Human trafficking and contemporary forms of slavery affect an estimated 27 million people per year and constitute one of the most complex and growing threats to fundamental human rights, integrity, and the health of men, women, and children worldwide. Trafficking is driven by gender inequalities, social exclusion, the absence of equal opportunity and prospects for employment, stark intra and inter-State economic disparities, and corruption. The highest level of vulnerability to human trafficking is found in countries and regions exposed to continued political instability and a lack of resources, undermining the capacity of public authorities to prevent the activities of criminal networks preying on poor families and communities.
Natural disasters and armed conflicts are primary environments for this illicit trade, raising the need for a cogent international response to human trafficking in complex emergencies. Interestingly, humanitarian organizations have had only limited engagement on human trafficking. This issue is perceived as belonging to a law enforcement and crime prevention agenda under the mandates of development and peace-building agencies, to be implemented in the context of the reestablishment of a functional legal and social order. Yet, the increase of human trafficking activities emanating from complex emergencies such as in Haiti, Sudan, Somalia, or Afghanistan over the last decade makes it a priority. Therefore, international agencies and NGOs are bound to engage on the prevention of this illegal trade, calling for a clear, sustainable, international humanitarian response to human trafficking. Such a response will require proper strategies, as well as concrete tools and mechanisms for early warning and emergency response, so as to build the capacity of international agencies and NGOs to address this phenomenon in situations of armed conflict and natural disaster.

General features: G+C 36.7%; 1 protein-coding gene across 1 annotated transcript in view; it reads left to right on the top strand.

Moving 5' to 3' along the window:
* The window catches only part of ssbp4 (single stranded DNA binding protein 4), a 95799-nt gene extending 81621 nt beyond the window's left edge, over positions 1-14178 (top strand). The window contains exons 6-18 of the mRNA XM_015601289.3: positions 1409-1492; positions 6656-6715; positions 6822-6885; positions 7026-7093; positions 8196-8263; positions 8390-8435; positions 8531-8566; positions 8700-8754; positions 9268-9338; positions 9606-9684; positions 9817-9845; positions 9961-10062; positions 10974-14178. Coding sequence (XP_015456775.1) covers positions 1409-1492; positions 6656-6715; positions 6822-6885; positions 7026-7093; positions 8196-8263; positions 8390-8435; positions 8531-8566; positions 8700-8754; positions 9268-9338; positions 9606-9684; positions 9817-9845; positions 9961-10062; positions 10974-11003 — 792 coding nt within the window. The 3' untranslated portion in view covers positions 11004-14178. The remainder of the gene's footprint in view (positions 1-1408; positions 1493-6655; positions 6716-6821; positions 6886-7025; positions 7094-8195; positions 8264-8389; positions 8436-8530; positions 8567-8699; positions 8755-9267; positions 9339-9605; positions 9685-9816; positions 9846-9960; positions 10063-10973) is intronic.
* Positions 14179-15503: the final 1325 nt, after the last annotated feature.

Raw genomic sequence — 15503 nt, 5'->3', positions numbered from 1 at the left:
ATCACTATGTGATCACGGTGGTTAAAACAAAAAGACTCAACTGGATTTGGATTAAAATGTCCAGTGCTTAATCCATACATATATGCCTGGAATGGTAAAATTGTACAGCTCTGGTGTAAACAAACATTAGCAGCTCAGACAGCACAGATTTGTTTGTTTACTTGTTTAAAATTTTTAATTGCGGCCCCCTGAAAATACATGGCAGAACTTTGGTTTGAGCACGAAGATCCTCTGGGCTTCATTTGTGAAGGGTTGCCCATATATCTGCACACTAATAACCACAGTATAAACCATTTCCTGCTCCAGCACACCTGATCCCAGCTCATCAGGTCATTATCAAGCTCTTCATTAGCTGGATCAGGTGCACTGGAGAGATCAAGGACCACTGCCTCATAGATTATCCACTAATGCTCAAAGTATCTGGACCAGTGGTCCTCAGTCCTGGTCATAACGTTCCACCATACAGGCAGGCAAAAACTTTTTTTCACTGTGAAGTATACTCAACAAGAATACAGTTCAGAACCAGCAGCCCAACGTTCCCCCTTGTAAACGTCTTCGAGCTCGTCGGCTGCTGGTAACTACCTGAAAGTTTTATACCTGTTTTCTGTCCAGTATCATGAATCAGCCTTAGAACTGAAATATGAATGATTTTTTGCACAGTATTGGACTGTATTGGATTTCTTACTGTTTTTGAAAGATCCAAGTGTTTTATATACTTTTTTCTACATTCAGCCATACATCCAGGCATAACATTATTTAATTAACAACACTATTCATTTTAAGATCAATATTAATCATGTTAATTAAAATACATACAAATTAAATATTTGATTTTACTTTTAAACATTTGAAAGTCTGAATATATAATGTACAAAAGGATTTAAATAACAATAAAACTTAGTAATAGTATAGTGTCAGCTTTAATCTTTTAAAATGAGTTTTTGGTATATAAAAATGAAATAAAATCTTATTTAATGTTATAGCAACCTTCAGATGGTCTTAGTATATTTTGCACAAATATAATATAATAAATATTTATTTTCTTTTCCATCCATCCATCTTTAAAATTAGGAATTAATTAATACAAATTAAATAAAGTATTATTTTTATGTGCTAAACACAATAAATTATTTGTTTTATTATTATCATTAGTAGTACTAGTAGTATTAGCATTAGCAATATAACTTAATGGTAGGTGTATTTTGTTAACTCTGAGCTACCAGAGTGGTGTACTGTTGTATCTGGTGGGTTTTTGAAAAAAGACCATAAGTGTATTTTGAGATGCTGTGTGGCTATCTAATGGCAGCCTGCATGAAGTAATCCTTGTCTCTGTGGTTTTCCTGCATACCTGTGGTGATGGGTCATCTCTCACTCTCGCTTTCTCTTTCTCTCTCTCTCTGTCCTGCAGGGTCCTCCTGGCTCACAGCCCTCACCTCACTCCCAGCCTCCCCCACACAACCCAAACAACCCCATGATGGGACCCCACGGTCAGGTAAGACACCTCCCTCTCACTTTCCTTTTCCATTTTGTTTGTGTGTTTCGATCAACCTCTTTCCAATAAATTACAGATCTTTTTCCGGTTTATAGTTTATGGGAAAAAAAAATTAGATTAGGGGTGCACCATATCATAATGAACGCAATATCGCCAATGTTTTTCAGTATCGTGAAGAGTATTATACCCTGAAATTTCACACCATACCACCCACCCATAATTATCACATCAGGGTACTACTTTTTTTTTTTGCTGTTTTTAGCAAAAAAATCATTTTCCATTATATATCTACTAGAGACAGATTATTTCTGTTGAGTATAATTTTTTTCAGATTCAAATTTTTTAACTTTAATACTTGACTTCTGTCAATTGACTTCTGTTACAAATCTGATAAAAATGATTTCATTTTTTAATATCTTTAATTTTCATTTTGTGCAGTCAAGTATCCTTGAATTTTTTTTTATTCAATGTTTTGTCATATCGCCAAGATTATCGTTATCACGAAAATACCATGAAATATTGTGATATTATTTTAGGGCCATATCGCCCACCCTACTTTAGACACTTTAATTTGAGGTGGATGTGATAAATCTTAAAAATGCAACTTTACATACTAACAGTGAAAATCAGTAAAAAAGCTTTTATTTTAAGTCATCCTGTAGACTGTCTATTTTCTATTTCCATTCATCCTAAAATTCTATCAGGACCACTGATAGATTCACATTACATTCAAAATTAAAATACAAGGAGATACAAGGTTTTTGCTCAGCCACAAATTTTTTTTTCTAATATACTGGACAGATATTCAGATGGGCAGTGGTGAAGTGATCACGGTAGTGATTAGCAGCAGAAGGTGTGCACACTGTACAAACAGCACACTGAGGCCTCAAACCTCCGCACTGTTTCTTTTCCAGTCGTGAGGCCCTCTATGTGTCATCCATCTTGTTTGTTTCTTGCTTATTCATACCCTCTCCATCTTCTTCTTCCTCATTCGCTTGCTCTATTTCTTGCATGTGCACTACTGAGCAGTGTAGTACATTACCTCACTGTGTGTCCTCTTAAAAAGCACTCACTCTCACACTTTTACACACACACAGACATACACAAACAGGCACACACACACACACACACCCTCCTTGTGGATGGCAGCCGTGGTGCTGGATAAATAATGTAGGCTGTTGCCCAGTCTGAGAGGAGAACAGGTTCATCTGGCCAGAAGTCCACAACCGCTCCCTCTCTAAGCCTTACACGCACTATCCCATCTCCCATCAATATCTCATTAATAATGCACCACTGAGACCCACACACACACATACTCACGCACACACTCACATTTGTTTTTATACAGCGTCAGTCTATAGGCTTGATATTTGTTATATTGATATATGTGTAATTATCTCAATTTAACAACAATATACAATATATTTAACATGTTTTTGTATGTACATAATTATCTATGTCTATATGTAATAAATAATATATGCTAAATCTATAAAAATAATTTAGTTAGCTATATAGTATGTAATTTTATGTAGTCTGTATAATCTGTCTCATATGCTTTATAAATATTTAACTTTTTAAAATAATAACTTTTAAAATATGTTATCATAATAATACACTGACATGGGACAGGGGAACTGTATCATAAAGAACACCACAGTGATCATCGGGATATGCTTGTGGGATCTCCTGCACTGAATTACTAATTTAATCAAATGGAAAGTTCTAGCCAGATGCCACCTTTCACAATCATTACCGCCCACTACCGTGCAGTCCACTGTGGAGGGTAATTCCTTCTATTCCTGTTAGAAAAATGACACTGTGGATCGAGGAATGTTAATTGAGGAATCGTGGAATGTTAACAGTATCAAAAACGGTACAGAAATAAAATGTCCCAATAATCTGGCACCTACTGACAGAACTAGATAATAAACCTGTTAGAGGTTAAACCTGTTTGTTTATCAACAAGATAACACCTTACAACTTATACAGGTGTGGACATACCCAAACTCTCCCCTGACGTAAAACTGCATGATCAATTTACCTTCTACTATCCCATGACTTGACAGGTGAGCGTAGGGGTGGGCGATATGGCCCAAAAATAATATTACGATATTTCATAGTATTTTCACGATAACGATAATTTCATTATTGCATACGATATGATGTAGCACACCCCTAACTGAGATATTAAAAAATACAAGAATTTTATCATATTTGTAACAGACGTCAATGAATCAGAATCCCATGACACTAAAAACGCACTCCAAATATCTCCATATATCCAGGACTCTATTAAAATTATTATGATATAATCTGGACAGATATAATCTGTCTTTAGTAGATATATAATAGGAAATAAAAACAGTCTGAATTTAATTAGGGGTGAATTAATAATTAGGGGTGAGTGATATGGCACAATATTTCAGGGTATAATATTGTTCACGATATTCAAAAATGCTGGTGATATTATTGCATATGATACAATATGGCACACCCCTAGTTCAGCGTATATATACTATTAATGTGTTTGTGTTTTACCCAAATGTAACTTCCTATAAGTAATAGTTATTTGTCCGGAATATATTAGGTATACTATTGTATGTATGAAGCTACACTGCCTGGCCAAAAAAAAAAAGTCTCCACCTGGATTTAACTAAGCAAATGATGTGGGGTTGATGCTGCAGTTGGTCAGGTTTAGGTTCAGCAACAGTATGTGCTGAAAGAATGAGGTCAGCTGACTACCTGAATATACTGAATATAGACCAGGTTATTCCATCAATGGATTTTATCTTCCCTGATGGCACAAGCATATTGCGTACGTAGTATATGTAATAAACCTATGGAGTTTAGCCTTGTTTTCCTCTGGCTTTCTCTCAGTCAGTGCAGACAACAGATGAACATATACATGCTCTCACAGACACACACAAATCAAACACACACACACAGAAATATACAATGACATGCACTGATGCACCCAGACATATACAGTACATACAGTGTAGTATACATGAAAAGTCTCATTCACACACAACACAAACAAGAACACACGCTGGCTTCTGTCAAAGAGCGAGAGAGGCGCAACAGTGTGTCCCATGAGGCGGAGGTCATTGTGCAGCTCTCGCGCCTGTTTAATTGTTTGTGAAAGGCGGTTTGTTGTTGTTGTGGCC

The Program on Humanitarian Policy and Conflict Research (HPCR) at the Harvard School of Public Health is undertaking the necessary policy research to support the development of such mechanisms in partnership with key UN agencies and other international stakeholders. This research will contribute to producing training materials and stimulating engagement in the professional development of leaders and senior professionals from UN agencies, the Red Cross Movements, and humanitarian NGOs on the importance of the humanitarian response to human trafficking. Based on these activities, HPCR hopes to mobilize the attention and participation of the academic community at Harvard and beyond on the dramatic impact of this trade of populations already victimized by armed violence and natural disasters.
The Project on the Humanitarian Response to Human Trafficking at HPCR is based on a partnership between the Program at Harvard and the UN Global Initiative to Fight Human Trafficking (UN.GIFT) based in Vienna. Under this partnership, a series of consultations with the International Labour Organization (ILO), the Office of the United Nations High Commissioner for Human Rights (OHCHR), the United Nations Children's Fund (UNICEF), the United Nations Office on Drugs and Crime (UNODC), the International Organization for Migration (IOM), and the Organization for Security and Cooperation in Europe (OSCE) have taken place to set plans for building the international response to human trafficking in complex emergencies. The core goal of this policy research project is to assess strategies for improving local and international responses to human trafficking in complex emergencies and to support public and private sectors’ planning and programming activities in addressing this issue.